Taft quietly signs Lake Erie drilling
By Jim Siegel
COLUMBUS -- Gov. Bob Taft in July signed an executive
order banning all gas and oil drilling in Lake Erie for
the remainder of his term -- but he didn't tell anybody
Fulfilling a promise he made months earlier, Taft signed
the order on July 14. He released no public statement
and did not contact those pushing for the ban.
Why keep the signing a secret and miss out on praises
from environmental groups? His spokesman insists there
was no intentional effort to keep it quiet.
"He announced publicly he was going to put together
and sign an executive order banning drilling in Lake Erie,"
Orest Holubec said. "And he followed through on what
he said he would do."
Bryan Clark, conservation program coordinator for the
Ohio Sierra Club, has pushed hard for a drilling ban and
just found out about the executive order this week.
Sam Speck, director of the Ohio Department of Natural
Resources, was attending an unrelated event this week
and was questioned about when Taft would sign the drilling
ban. Much to the surprise of the media in attendance,
he said Taft had already signed it.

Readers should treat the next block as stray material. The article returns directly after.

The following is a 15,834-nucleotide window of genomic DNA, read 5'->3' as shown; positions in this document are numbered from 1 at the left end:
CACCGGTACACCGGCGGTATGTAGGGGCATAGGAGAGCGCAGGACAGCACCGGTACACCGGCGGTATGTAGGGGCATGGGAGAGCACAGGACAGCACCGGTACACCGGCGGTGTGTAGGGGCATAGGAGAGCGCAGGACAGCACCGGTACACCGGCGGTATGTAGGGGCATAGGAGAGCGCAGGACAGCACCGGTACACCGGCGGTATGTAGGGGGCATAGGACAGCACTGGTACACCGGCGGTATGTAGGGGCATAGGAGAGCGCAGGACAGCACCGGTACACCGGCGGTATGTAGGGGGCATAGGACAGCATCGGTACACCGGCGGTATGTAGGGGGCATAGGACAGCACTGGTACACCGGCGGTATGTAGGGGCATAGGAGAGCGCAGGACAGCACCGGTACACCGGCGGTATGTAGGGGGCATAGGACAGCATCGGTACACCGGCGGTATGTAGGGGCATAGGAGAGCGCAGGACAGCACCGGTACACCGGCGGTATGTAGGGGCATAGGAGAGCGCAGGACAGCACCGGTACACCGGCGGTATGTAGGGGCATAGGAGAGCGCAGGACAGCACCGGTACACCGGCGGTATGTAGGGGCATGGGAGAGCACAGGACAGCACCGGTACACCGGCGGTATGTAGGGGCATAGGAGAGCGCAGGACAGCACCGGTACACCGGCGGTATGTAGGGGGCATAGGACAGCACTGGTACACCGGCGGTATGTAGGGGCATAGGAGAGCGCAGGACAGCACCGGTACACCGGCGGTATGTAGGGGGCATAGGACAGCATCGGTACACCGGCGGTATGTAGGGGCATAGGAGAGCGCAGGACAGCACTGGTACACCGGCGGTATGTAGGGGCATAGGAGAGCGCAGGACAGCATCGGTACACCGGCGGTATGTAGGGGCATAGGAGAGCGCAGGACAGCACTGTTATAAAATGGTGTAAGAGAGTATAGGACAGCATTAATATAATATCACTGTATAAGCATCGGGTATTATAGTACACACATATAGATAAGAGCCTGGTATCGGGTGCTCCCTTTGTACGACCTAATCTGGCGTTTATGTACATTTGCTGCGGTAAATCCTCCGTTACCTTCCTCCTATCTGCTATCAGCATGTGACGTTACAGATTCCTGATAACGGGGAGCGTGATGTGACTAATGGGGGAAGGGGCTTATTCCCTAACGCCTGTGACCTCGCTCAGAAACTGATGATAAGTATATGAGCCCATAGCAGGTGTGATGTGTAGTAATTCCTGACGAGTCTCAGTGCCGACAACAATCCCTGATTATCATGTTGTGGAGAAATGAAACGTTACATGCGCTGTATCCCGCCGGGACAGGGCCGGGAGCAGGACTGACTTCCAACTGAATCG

"Not everything becomes a publicity issue,"
Holubec said. "It's something the governor said he
would do, and he did it. It doesn't mean he feels less
strongly about it."
Ohio House Minority Leader Chris Redfern, D-Cawtaba Island,
who has sponsored a bill to put the drilling ban into
state law, was surprised to hear Taft kept the signing
"That guy sneezes and he puts out a press advisory,"
he said. "I would think this is something he would
be proud of."
Regardless of how it was done, Clark was delighted Taft
followed through on his promise.
"We feel this is the kind of protection Lake Erie
needs," he said.
Although the ban will stay in effect only until Taft's
term ends on Dec. 31, 2006, Clark thinks it sets precedent
for Taft's successors.
"Future governors will find it very difficult to
explain why he or she chose not to continue this precedent
set by a moderate Republican governor," he said.
Ban supporters are concerned that drilling could pollute
the lake and disrupt the scenic conditions that contribute
$2.5 billion a year in travel and tourism revenue to Ohio's
But Tom Stewart, executive vice president of the Ohio
Oil and Gas Association, has argued that natural gas exploration
is safe, and Lake Erie has had no environmental disasters
from previous drilling.
He has said any ban on drilling is keeping Ohio residents
from access to more affordable natural gas supplies just
off shore, he said.
Michigan passed legislation last year to prohibit all
petroleum and natural gas drilling in its portion of the
Great Lakes. Pennsylvania has not formally banned drilling
in Lake Erie, but none has taken place since the 1970s.
New York prohibits exploration and development of oil
under Lakes Erie and Ontario; it allows some limited gas
drilling under Lake Erie and has considered a ban.
"Not everything becomes a publicity issue. It's
something the governor said he would do, and he did it.
It doesn't mean he feels less strongly about it."